When people ask me what I do and I tell them I’m a writer, it elicits the funniest reactions sometimes. Like the time I visited my old employer MRM (Mabati Rolling Mills) and Eunice, a good friend, almost fell off her seat when she asked me who was in my book A Profile of Kenyan Entrepreneurs and I mentioned Manu Chandaria among others.
“You actually interviewed him?” I nodded. “Where?”
“You actually went to his house?” Her eyes opened wide and her voice was hushed as if stunned. From her reaction, one would have thought I said I visited State House.
It was understandable though. Manu, the chairman of Comcraft Group which owns MRM, has this larger than life image but he’s the humblest tycoon I’ve ever met, with the exception of the late Nelson Muguku. I don’t really like dealing with tycoons because most are so arrogant and dismissive, especially if you’re far below them on the economic ladder. There is one I’ve been introduced to three times but he still acts like he has no idea who I am, which is really funny.
Manu is so down to earth that on one or two visits to his home for our interviews, he went to the kitchen and brought tea and biscuits when the housekeeper wasn’t within earshot. On the last interview, he gave me a tour of the house, which I didn’t expect.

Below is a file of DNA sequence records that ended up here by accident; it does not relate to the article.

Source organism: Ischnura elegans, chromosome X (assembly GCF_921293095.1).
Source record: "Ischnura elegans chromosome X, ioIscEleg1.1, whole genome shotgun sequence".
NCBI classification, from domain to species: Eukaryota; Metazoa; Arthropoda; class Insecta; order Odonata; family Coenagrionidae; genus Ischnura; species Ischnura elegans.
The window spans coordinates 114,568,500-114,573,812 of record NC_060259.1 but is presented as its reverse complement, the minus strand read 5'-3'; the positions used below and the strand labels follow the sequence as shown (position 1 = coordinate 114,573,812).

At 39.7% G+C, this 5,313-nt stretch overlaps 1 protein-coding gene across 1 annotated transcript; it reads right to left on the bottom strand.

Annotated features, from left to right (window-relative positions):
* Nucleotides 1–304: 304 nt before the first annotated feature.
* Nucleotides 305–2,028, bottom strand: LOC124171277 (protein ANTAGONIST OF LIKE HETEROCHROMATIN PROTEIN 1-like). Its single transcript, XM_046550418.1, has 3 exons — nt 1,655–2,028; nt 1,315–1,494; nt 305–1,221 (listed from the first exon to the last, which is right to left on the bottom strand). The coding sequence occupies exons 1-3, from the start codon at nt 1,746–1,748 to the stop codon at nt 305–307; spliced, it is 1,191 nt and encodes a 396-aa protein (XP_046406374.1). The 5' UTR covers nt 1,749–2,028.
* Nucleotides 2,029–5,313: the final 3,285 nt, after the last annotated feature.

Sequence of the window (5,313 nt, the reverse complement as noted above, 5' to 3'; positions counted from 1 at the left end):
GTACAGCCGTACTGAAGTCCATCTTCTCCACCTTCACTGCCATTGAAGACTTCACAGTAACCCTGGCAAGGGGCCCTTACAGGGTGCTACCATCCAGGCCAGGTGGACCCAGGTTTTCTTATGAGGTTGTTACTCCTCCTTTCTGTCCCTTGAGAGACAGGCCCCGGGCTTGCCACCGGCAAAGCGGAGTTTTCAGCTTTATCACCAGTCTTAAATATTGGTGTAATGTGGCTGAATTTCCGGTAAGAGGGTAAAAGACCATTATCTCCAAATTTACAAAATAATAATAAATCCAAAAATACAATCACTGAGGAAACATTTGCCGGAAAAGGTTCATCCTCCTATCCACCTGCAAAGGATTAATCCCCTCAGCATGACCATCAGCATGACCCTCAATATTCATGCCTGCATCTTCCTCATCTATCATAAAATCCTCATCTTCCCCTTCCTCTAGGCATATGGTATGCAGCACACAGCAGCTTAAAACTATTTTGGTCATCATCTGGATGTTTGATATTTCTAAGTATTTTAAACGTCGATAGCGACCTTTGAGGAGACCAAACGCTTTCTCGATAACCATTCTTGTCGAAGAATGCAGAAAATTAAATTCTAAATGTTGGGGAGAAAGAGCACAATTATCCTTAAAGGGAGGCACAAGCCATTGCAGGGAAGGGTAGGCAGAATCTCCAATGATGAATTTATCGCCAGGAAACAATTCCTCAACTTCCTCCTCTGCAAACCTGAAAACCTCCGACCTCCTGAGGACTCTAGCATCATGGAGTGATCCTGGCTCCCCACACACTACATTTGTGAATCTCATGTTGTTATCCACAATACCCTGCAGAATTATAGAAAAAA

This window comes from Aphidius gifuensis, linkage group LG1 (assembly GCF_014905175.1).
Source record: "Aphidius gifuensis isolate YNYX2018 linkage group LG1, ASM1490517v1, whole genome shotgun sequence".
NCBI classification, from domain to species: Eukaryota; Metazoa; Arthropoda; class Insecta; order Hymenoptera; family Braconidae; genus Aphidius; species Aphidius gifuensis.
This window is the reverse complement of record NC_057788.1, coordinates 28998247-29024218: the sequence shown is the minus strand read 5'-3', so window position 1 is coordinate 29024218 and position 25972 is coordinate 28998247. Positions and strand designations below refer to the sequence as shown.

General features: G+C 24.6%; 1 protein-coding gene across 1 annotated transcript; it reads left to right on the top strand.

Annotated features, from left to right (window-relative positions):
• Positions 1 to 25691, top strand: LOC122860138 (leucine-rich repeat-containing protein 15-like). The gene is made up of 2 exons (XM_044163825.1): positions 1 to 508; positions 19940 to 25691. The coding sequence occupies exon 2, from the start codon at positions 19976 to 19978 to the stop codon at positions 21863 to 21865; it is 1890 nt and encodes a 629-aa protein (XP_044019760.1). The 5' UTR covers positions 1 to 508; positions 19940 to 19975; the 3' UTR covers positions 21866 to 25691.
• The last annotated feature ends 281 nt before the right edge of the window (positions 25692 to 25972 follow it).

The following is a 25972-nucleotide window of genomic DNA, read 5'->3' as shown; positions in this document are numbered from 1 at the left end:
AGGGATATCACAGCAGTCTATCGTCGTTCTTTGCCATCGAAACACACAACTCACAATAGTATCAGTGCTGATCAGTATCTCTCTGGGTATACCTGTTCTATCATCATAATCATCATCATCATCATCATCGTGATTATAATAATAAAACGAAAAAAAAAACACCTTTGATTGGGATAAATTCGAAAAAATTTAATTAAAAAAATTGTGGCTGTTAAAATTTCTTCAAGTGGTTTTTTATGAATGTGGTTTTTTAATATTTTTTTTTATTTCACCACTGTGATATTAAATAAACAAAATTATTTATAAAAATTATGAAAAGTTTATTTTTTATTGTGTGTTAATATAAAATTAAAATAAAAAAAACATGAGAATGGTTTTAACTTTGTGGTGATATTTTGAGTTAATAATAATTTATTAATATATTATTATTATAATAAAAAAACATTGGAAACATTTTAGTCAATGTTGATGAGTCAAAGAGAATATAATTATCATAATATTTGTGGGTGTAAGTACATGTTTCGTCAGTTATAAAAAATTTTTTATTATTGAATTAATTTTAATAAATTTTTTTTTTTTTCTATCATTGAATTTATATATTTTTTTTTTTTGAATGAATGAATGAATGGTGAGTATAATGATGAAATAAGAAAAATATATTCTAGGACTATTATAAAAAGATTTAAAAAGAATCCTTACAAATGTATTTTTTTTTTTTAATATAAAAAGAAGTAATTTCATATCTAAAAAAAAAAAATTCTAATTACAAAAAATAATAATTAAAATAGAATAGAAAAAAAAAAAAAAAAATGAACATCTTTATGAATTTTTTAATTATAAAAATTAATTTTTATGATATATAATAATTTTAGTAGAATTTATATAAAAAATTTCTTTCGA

S.K. Macharia, founder of Royal Media Services was also in the book and later asked me to pen his autobiography. S.K. was interesting and a really good storyteller. His history was such a roller coaster of bizarre experiences that I always looked forward to our 7am interviews even though I’m not a morning person and getting up at 5am was a struggle. After I finished the draft manuscript, he said he wasn’t going to read it and instead proposed a trip where I would read the book aloud as he made changes and additions as necessary. “Where do you prefer to go, UK or Dubai?” he asked.
I was horrified. As any writer will tell you, by the time you submit a draft to the client, you have reread and rewritten it several times. I couldn’t imagine sitting for 5 days straight while someone (I was definitely not going to do it) read the lines I already knew by heart. I would be bored out of my mind. And why go outside the country to do it? Working from his office was out. We had discovered there were too many interruptions there. But going to the UK just to read a book? Seriously? That’s the day I concluded that S.K. has too much money. Continue reading “Life as a writer”